Homelessness in the District is rising at an alarming rate, and local resources for individuals and families are stretched thin. Faced with packed shelters and limited options, Mayor Muriel E. Bowser’s (D) administration was forced to rent more than 400 hotel rooms some days this winter to comply with a law guaranteeing residents refuge on freezing nights. This is a serious issue, but it’s only the tip of the iceberg.

About 19 million families — 1 in 6 U.S. households — are “housing-insecure,” meaning they are either homeless or paying more than half of their monthly income on housing. Since 2000, the number of housing-insecure renters nationwide jumped an astounding 82 percent, from 6 million to nearly 11 million people. The majority of housing-insecure families are low-income renters, who have seen their wages stagnate in recent years as housing costs increased. Locally, more than 40,000 people are on waiting lists for the District’s housing programs, a wait that could last years. Something needs to change.

Bowser deserves credit for living up to one of her campaign promises by searching for ways to include a minimum of $100 million in local funds for the Housing Production Trust Fund in the baseline budget to provide housing for low-income residents. The Department of Housing and Community Development could put that money to good use now. This trust fund is currently tied to receipts from the deed and recordation tax, so it goes up and down with the housing market — unlike the number of families in need.

Another step is to establish a goal for the number of affordable apartments that will be created under the District’s housing plan. Former mayor Vincent C. Gray’s (D) goal was 10,000 new apartments by 2020. The Bowser administration should identify how much subsidy will be provided per affordable home and create a plan to provide it over a set amount of time. By tying the trust fund to a solid analysis of subsidies needed to meet specific goals, we can begin to close the gap of affordable and available apartments.

Adequate funding is a start, but a cash infusion won’t be enough to end our housing crisis for good. We also need to connect affordable housing to jobs, good schools, transit and health care. That will require a coalition of local leaders and housing providers, collaboration across the public and private sectors and protecting and strengthening existing tools, such as the low-income housing tax credit. The main tool for creating and preserving affordable housing, the credit has provided more than 12,000 affordable homes and supported nearly 14,000 jobs in the District alone. Along the way, it has generated $1.32 billion in income and $518 million in tax revenue to benefit the local economy.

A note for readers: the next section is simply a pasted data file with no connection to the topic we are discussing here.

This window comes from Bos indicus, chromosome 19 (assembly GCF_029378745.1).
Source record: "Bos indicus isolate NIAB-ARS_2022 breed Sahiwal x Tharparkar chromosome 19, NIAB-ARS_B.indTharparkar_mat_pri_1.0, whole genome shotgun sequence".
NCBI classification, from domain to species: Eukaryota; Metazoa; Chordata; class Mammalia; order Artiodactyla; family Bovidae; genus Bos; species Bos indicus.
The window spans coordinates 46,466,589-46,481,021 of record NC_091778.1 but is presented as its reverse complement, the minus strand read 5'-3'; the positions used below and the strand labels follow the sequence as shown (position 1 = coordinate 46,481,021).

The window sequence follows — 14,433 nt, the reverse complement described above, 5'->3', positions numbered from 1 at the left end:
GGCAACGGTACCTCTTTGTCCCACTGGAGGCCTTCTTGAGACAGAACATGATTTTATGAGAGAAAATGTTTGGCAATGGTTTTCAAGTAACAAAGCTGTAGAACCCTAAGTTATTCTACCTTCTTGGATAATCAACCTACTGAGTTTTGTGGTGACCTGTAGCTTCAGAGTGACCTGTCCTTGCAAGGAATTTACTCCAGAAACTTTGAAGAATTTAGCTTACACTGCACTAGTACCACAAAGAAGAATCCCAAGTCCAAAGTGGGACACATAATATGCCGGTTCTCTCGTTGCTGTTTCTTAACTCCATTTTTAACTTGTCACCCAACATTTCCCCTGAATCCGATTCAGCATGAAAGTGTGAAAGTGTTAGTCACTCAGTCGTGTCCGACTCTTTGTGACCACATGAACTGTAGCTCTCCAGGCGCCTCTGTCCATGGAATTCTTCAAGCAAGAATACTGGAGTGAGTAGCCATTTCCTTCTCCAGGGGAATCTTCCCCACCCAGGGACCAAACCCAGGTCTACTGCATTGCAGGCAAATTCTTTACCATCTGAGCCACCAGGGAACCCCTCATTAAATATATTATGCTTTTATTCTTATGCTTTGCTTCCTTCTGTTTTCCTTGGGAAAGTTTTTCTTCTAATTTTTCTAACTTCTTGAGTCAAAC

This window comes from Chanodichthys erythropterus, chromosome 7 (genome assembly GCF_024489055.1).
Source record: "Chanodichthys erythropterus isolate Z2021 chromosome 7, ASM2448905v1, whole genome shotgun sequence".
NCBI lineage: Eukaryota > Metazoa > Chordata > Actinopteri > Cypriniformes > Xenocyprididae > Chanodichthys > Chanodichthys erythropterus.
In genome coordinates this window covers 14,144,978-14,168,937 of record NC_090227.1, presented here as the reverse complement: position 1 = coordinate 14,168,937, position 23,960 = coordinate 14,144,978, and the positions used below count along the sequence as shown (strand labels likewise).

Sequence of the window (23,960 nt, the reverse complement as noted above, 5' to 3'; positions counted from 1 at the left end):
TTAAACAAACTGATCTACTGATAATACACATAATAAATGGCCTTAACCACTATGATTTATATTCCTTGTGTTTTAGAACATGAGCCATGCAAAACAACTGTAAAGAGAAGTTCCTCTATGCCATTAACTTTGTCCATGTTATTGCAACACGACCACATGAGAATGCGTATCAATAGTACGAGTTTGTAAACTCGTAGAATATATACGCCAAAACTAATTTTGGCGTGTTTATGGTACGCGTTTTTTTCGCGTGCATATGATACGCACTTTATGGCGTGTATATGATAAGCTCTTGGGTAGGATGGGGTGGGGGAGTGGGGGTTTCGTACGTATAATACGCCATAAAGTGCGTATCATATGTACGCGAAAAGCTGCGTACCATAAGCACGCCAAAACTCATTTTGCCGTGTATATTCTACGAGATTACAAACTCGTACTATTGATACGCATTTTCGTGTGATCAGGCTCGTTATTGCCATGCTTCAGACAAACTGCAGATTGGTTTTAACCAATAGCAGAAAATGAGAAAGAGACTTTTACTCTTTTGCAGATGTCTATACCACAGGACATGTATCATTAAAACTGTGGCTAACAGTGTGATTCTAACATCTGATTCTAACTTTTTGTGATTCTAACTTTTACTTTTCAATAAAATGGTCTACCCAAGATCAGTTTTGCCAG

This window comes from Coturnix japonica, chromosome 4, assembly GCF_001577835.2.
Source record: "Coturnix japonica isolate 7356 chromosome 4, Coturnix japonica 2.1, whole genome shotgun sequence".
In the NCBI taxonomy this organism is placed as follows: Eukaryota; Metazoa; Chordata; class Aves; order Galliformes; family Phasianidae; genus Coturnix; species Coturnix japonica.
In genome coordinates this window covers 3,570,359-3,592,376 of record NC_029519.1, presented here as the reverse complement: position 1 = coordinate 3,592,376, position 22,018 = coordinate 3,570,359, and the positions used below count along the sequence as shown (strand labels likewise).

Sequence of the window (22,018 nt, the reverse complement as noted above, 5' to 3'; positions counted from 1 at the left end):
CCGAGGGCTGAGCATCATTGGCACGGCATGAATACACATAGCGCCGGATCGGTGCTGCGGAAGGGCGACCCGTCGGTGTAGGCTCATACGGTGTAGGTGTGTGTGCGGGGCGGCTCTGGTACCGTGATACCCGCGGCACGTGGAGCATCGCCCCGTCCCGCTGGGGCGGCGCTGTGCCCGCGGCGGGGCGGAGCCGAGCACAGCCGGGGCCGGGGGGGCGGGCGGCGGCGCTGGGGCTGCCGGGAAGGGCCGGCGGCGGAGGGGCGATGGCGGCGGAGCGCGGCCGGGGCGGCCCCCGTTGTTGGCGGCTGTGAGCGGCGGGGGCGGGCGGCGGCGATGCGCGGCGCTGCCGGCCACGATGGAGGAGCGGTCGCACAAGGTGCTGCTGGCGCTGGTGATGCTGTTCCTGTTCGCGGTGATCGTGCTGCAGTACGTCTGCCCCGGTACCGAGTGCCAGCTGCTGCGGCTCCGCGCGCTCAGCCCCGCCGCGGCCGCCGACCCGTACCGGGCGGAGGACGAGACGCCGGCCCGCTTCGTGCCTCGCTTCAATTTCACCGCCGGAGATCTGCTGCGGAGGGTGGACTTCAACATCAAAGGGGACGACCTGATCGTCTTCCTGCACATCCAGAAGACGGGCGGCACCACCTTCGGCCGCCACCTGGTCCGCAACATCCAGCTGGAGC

The credit is what makes possible developments such as the Summit at St. Martins Apartments, which provides 178 affordable rental homes, including 50 for our lowest-income neighbors, in the Eckington neighborhood. The benefits of such affordable homes are hard to overstate.

Research repeatedly has demonstrated the importance of stable and affordable housing on people’s health, education and economic welfare — because a home is much more than a shelter. It’s the foundation of opportunity and a fair shot at success in life. Without one, it’s hard for kids to excel at school, for adults to find and keep jobs and for families to remain healthy.

To solve the homelessness problem, we must think not only of people who are already homeless but also of the thousands more families who live on the brink, just one paycheck away from losing their homes. We need to commit to serious large-scale solutions for our city’s serious large-scale challenges.

The writer, vice president and mid-Atlantic market leader for Enterprise Community Partners, chairs the District of Columbia Housing Production Trust Fund Advisory Board.